MDLSX, produced by Italian theatre company Motus, bravely opened the Progress Festival at Toronto’s Theatre Centre. It certainly lives up to the festival’s intentions. Just like Progress brings together theatre collectives with a contemporary focus from across the world, MDLSX itself has been developed in collaboration with many European collectives and festivals, extending from Paris to Ljubljana. Personally, it is a refreshing treat to hear queer subject matter in my mother tongue live for the first time.
The company uses the past as source material to reinvent the future with a healthy dose of what I would call wild video skills. Directed by company founders Daniela Nicolò and Enrico Casagrande, the show is a “sound bomb-mechanism, a lysergic and solitary hymn to the freedom of becoming…” For Motus, there is no division between the politically charged and socially engaged, and the art-artist. Beautiful concept. How does it all add up?
While the themes are certainly contemporary (and topical), the way they are presented is very unique. The theatre is no stranger to coming-of-age solo shows about sexuality and gender. And we can all surely think of a show that presents a transition process or discourse on non-binaries. Silvia Calderoni does it differently, defying categorization, catapulting us beyond the confines of male-female into a hypnotic free universe.
Fully exhibiting their DJ/VJ background on set, Calderoni uses an international soundtrack of more than twenty diverse rock, indie, and folk songs to help narrate the story. What strikes me is the balance between the physical embodiment of lived experiences and the evocative recitation of universal written text. Moving with intention, every inch and corner of the stage is used. Theoretical and scientific references are blended in, becoming particularly personal. We often see someone hiding, trying to figure out their place in the world. It’s strange for me to see much of the show’s energy directed downwards and upstage, but I also appreciate the complete lack of narcissism here.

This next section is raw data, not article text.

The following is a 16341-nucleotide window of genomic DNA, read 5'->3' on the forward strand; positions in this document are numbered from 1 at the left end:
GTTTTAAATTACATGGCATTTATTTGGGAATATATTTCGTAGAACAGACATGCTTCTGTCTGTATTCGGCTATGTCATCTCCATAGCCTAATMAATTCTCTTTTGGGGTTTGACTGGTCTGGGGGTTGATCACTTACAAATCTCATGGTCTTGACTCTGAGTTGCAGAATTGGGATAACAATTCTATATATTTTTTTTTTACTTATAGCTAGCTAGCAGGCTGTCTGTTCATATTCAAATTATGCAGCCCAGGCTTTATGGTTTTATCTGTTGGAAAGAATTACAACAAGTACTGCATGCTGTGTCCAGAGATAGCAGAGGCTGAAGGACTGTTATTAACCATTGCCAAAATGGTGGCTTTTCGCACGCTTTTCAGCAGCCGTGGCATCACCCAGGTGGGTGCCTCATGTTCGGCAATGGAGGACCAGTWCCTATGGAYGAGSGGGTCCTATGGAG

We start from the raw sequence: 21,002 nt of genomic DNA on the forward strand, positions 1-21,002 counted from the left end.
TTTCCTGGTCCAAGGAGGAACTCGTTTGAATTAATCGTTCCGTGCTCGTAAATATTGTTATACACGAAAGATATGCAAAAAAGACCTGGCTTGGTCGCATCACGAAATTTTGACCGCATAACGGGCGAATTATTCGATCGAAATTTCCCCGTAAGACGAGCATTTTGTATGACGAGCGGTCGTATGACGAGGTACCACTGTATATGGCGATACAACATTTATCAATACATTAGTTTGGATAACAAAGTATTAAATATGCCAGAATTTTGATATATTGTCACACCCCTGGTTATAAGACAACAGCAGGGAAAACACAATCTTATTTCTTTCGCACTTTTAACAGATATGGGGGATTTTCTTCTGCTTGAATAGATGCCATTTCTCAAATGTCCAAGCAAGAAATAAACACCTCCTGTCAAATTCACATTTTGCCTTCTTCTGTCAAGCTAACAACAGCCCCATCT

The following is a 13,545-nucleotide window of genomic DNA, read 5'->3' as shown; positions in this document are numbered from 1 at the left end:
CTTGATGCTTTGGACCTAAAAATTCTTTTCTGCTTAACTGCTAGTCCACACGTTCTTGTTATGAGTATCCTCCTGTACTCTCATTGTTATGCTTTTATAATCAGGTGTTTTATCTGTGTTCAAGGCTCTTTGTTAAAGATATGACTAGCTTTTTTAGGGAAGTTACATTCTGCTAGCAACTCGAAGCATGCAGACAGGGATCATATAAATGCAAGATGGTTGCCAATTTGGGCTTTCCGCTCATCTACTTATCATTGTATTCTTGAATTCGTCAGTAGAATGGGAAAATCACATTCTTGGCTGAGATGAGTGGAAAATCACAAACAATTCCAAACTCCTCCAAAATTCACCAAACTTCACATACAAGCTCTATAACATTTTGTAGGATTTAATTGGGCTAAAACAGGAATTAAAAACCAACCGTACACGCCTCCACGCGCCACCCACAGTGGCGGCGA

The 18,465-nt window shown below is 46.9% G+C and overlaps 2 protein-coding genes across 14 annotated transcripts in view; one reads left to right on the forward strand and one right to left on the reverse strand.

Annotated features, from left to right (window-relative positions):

What I love most, though, are the video projections capturing Calderoni’s most expressive facial expressions, even while their back is turned to us. The camera applies a distinct aged filter – reminiscent of 8mm home movies, appropriate since Calderoni references many such family stories – and so carefully crafted into the show that it takes me five minutes or so to decide whether some of the videos are actually recorded and not entirely in real-time.
One of my favourite scenes is when Calderoni converts the fabric spread across the stage into an aquatic sanctuary, narrating a vivid experience where they along with coworkers would become mermaids for the pleasure of paying customers – a club abruptly raided – sad but familiar.
Above all, Calderoni presents as someone who is anything but a victim. MDLSX is a journey where being labeled “F” at birth may incite pain and confusion, but more than anything provides an opportunity to give voice to every intimate discovery made along the way to becoming who one is really meant to be. Their triumph is simply heart-warming.